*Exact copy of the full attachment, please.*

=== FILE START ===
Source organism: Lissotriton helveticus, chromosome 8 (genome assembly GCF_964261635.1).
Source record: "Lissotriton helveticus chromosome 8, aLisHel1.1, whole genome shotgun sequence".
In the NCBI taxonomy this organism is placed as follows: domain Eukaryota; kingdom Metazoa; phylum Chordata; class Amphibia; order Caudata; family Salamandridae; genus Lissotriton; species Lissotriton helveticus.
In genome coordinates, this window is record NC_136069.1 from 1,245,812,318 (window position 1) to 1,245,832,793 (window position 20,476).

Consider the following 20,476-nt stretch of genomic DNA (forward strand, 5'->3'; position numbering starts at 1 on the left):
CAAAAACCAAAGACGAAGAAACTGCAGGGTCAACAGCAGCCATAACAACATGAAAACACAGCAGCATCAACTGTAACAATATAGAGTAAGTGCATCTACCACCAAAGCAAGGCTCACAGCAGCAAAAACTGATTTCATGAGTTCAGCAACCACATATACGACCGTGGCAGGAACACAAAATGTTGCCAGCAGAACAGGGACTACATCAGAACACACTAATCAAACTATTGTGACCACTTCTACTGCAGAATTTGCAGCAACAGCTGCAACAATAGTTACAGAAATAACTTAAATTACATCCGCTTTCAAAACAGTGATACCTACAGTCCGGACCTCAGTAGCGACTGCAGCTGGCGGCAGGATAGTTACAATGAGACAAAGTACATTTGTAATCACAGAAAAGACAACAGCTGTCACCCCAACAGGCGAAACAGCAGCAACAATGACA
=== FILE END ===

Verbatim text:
Source organism: Lissotriton helveticus, chromosome 8 (genome assembly GCF_964261635.1).
Source record: "Lissotriton helveticus chromosome 8, aLisHel1.1, whole genome shotgun sequence".
In the NCBI taxonomy this organism is placed as follows: domain Eukaryota; kingdom Metazoa; phylum Chordata; class Amphibia; order Caudata; family Salamandridae; genus Lissotriton; species Lissotriton helveticus.
In genome coordinates, this window is record NC_136069.1 from 1,245,812,318 (window position 1) to 1,245,832,793 (window position 20,476).

Consider the following 20,476-nt stretch of genomic DNA (forward strand, 5'->3'; position numbering starts at 1 on the left):
CAAAAACCAAAGACGAAGAAACTGCAGGGTCAACAGCAGCCATAACAACATGAAAACACAGCAGCATCAACTGTAACAATATAGAGTAAGTGCATCTACCACCAAAGCAAGGCTCACAGCAGCAAAAACTGATTTCATGAGTTCAGCAACCACATATACGACCGTGGCAGGAACACAAAATGTTGCCAGCAGAACAGGGACTACATCAGAACACACTAATCAAACTATTGTGACCACTTCTACTGCAGAATTTGCAGCAACAGCTGCAACAATAGTTACAGAAATAACTTAAATTACATCCGCTTTCAAAACAGTGATACCTACAGTCCGGACCTCAGTAGCGACTGCAGCTGGCGGCAGGATAGTTACAATGAGACAAAGTACATTTGTAATCACAGAAAAGACAACAGCTGTCACCCCAACAGGCGAAACAGCAGCAACAATGACA